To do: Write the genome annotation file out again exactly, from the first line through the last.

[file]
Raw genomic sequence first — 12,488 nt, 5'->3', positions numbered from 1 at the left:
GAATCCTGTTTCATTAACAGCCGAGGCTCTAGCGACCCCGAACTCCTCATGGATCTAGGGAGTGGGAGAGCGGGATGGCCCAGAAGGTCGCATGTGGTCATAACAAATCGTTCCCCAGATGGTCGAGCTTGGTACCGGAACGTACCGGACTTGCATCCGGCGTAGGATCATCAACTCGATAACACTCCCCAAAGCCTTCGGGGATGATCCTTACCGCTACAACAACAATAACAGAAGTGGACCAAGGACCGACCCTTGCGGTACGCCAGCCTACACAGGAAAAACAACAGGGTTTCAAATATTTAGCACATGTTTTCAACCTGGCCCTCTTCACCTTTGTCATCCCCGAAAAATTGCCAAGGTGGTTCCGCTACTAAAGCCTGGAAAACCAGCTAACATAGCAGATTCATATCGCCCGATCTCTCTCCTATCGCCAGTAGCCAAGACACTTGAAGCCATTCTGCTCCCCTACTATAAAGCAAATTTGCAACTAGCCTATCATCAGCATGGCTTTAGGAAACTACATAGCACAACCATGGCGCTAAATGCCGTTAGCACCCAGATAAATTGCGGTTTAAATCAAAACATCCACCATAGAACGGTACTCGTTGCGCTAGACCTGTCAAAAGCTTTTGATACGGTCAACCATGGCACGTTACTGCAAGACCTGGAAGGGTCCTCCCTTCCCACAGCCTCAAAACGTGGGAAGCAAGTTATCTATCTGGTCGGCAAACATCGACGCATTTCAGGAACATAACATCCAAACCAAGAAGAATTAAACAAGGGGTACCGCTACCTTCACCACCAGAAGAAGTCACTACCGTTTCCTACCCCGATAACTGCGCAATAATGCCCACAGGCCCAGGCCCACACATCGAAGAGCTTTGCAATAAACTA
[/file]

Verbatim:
Raw genomic sequence first — 12,488 nt, 5'->3', positions numbered from 1 at the left:
GAATCCTGTTTCATTAACAGCCGAGGCTCTAGCGACCCCGAACTCCTCATGGATCTAGGGAGTGGGAGAGCGGGATGGCCCAGAAGGTCGCATGTGGTCATAACAAATCGTTCCCCAGATGGTCGAGCTTGGTACCGGAACGTACCGGACTTGCATCCGGCGTAGGATCATCAACTCGATAACACTCCCCAAAGCCTTCGGGGATGATCCTTACCGCTACAACAACAATAACAGAAGTGGACCAAGGACCGACCCTTGCGGTACGCCAGCCTACACAGGAAAAACAACAGGGTTTCAAATATTTAGCACATGTTTTCAACCTGGCCCTCTTCACCTTTGTCATCCCCGAAAAATTGCCAAGGTGGTTCCGCTACTAAAGCCTGGAAAACCAGCTAACATAGCAGATTCATATCGCCCGATCTCTCTCCTATCGCCAGTAGCCAAGACACTTGAAGCCATTCTGCTCCCCTACTATAAAGCAAATTTGCAACTAGCCTATCATCAGCATGGCTTTAGGAAACTACATAGCACAACCATGGCGCTAAATGCCGTTAGCACCCAGATAAATTGCGGTTTAAATCAAAACATCCACCATAGAACGGTACTCGTTGCGCTAGACCTGTCAAAAGCTTTTGATACGGTCAACCATGGCACGTTACTGCAAGACCTGGAAGGGTCCTCCCTTCCCACAGCCTCAAAACGTGGGAAGCAAGTTATCTATCTGGTCGGCAAACATCGACGCATTTCAGGAACATAACATCCAAACCAAGAAGAATTAAACAAGGGGTACCGCTACCTTCACCACCAGAAGAAGTCACTACCGTTTCCTACCCCGATAACTGCGCAATAATGCCCACAGGCCCAGGCCCACACATCGAAGAGCTTTGCAATAAACTA